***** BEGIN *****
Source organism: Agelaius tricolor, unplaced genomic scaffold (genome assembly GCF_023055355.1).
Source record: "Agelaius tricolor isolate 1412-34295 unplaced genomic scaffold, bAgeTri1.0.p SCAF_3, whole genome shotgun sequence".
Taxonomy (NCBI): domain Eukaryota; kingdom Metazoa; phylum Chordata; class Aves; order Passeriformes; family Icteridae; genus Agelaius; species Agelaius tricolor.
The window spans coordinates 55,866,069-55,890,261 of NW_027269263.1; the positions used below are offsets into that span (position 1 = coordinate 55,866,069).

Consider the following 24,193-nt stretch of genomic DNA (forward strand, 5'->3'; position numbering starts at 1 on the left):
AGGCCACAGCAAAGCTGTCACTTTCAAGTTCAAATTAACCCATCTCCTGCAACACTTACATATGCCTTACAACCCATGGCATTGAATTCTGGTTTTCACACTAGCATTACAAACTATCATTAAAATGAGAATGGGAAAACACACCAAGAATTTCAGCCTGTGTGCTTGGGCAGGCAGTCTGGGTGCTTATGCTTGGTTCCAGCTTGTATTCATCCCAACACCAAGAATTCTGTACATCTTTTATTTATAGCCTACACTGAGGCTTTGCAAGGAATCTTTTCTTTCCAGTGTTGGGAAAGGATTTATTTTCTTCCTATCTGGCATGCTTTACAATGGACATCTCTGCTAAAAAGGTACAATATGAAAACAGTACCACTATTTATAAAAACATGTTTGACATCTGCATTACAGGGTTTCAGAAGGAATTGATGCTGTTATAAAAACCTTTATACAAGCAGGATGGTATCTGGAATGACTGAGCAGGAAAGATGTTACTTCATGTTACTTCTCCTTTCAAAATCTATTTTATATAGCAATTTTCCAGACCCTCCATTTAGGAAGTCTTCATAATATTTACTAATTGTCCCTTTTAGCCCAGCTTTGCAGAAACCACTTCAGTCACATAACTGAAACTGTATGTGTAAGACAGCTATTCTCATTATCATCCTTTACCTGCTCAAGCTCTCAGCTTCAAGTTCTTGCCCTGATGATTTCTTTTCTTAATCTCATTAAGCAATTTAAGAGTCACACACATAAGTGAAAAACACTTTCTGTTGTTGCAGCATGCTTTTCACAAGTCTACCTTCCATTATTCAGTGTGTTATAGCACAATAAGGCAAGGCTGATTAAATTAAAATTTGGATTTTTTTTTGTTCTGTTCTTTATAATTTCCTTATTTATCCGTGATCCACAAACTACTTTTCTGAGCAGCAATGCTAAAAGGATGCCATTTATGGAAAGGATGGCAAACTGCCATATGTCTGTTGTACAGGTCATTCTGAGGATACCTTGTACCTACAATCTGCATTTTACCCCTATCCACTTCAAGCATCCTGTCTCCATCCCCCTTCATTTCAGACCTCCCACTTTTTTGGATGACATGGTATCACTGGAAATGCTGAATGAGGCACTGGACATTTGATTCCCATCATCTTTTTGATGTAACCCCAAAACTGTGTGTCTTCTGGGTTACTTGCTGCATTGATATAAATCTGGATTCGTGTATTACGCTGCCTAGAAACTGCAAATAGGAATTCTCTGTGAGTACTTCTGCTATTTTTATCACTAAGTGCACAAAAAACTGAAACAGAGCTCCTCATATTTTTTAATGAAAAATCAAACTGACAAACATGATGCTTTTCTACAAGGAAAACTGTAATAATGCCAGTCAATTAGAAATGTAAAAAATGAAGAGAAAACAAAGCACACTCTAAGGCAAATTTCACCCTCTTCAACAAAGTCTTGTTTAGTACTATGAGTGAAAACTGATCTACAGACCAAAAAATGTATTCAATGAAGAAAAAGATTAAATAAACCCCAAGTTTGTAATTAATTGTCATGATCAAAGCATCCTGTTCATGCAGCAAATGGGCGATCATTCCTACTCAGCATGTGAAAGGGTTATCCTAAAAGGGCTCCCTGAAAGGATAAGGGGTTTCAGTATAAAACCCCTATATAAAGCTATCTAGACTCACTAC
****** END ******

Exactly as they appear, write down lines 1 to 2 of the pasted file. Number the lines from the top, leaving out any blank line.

Source organism: Agelaius tricolor, unplaced genomic scaffold (genome assembly GCF_023055355.1).
Source record: "Agelaius tricolor isolate 1412-34295 unplaced genomic scaffold, bAgeTri1.0.p SCAF_3, whole genome shotgun sequence".